This week we have something very special for you—absolutely nothing about me or my dadblamed contest!!! Instead we’ve got an interview with veteran crime writer Sandra Scoppettone. Scoppettone has been writing since the 70s. She’s written nineteen novels—five YA (young adult) and the rest crime stories for adults—including the critically acclaimed Lauren Laurano series.
More recently Scoppettone authored the Faye Quick series—and that is just up our mean streets here at Girl Detective, because Faye is a 1940s P.I. Actually she’s a 1940s secretary who gets roped into playing P.I. when her boss goes off to war. The first book in the series is This Dame For Hire, which I highly recommend. The second in the series, Too Darn Hot is due out this June.
DL: Were you a fan of girl detective novels growing up?
SS: Never read a one.
(All the Girl Detectives in the audience promptly faint—I mean, if Girl Detectives fainted—which they don’t.)
DL: How did you come up with the idea for doing a series about a woman P.I. during WWII?
SS: I honestly can’t remember how it came to me. The only thing I can recall is telling my writer friend, Marijane Meaker (Vin Packer), that I had an idea for a woman in the 1940s who takes over a detective agency when her boss goes to war. I can still see that moment because she was so enthusiastic about it.
I love the Forties and I’d never written about them. I’d written about most of the decades in the 20th century, but not that one. I don’t know why as the music and movies of the period were and are very important to me. I was a little girl during that time and I don’t remember a lot about the early 40s except movies and music. My parents took me to the movies every Friday night. And the music played on the radio. We didn’t get a television until I was twelve. Although at the time I sulked about that I’m very grateful for it now. I think listening to radio strengthened my imagination. I didn’t know that at the time but The Shadow Knew!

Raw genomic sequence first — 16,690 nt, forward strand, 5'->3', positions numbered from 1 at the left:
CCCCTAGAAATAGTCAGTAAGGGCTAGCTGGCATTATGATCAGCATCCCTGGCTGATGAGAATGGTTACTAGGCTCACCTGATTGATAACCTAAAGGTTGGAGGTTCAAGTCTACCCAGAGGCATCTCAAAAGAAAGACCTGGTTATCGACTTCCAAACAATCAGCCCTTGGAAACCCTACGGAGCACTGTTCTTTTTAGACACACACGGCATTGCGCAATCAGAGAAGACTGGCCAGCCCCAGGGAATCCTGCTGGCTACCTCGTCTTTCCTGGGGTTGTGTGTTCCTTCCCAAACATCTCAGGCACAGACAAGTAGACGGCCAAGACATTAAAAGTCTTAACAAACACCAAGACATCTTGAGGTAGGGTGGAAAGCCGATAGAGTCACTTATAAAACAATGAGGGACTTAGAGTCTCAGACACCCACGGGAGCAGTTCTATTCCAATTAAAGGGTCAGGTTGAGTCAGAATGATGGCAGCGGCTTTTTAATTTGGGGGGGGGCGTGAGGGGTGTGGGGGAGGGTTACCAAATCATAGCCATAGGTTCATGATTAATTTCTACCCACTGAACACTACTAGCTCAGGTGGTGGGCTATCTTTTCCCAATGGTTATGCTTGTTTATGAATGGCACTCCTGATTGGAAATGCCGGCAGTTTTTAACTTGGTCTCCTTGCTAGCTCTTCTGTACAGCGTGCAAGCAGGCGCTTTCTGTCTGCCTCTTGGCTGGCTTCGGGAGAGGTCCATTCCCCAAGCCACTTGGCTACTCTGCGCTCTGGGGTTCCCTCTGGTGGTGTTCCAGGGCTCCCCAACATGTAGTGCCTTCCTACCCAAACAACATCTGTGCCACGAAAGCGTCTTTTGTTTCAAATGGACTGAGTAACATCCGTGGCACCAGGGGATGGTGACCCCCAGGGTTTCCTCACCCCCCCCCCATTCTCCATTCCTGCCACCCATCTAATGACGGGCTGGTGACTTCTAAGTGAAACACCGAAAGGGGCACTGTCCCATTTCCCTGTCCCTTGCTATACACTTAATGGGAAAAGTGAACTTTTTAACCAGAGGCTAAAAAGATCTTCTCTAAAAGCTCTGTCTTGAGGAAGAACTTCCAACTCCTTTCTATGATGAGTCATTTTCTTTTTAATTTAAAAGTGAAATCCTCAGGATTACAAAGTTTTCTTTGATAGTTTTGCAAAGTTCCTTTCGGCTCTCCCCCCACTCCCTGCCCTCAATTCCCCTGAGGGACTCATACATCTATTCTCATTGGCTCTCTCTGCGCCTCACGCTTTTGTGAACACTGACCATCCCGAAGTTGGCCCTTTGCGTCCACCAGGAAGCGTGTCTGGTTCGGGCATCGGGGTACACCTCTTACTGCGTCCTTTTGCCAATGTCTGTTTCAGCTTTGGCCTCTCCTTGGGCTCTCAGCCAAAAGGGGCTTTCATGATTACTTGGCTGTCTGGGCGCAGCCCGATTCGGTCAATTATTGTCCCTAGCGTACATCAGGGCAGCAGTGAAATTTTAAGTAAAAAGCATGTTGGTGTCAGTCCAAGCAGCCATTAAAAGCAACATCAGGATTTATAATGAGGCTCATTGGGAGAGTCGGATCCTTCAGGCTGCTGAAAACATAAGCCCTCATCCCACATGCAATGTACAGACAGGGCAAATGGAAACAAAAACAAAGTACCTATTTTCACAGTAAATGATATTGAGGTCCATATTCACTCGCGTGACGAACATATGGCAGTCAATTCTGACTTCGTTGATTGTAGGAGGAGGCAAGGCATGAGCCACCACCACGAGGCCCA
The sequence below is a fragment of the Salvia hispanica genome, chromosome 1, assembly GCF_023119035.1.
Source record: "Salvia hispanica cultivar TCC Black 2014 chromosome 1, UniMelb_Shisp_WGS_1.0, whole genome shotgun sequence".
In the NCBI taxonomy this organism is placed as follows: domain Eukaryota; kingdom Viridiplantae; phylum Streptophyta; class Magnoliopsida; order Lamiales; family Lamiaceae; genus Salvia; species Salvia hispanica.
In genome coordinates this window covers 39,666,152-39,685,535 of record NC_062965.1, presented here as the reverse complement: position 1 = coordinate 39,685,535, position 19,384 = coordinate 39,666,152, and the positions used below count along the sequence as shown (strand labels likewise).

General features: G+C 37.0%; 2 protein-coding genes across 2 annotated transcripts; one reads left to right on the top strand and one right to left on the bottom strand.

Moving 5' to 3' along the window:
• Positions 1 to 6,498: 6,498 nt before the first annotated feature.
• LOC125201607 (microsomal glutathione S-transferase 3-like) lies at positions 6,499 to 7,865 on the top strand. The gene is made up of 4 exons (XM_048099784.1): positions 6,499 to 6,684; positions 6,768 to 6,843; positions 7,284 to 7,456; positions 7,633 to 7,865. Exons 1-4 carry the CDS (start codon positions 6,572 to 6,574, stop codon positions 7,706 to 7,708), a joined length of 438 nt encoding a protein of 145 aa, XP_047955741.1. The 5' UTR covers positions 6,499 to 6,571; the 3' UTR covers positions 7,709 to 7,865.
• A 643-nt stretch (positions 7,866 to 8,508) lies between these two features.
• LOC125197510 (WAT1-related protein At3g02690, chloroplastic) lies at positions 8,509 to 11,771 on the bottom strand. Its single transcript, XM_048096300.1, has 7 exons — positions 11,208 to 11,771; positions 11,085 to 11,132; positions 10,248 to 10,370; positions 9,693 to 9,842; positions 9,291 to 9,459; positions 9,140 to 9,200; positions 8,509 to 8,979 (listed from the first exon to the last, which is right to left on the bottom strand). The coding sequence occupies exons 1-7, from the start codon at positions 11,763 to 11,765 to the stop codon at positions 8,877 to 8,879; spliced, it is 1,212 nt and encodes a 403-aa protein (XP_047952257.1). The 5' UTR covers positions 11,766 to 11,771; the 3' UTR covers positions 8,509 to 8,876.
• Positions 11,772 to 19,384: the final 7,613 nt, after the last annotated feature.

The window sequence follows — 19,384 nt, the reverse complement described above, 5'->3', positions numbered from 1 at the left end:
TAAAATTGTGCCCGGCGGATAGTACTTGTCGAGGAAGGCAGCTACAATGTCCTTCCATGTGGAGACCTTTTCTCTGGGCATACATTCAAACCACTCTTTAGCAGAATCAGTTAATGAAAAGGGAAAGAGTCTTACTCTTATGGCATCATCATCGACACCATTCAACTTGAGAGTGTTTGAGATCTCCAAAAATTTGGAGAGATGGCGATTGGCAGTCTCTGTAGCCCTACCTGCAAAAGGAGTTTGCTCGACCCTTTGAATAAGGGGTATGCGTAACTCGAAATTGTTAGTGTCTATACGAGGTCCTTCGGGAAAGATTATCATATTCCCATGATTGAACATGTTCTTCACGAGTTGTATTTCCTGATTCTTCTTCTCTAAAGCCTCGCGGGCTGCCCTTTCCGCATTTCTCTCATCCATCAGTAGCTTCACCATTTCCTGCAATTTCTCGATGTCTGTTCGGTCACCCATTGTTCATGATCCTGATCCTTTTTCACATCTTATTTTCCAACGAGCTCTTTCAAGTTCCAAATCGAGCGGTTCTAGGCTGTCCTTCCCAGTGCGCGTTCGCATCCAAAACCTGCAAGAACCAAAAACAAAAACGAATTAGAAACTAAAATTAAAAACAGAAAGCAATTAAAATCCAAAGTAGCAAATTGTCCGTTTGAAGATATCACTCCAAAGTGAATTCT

DL: What kind of research is involved for the series?
SS: I read some books about the period, especially the war years. And Marijane loaned me a lot of material. She had a bunch of Commemorative Yearbooks published by Champlain Publishing Inc. They were called Time Passages and had a page for every month and squares for every day that listed books, music, sporting events, everything that happened on those days in that month in that year. There are also pictures. The most important book I used was the Random House Thesaurus of Slang. This is a completely different type of thesaurus. You don’t have to know the slang word first. It’s the other way around. I would look up girl and be given a myriad of slang.
DL: Is Faye Quick based on anyone -- your grandmother perhaps? Do the women of your family have any particular stories during that era that you were able to draw on for the series?
SS: Faye isn’t based on anyone. I think she’s more a composite of 40s movie stars. Part Stanwyck, part Ann Southern, part Joan Blondell and all the others. There are no surviving women in my family from that era. You couldn’t know this, but the thought of Faye being based on either of my grandmothers is very funny. Of course there’s always a little bit of me in any character I create…especially if I’m writing in first person. I don’t remember any stories, but I do remember my mother crying when the bells sounded that the war was over.
DL: How relevant is the story about a vintage P.I. for contemporary readers?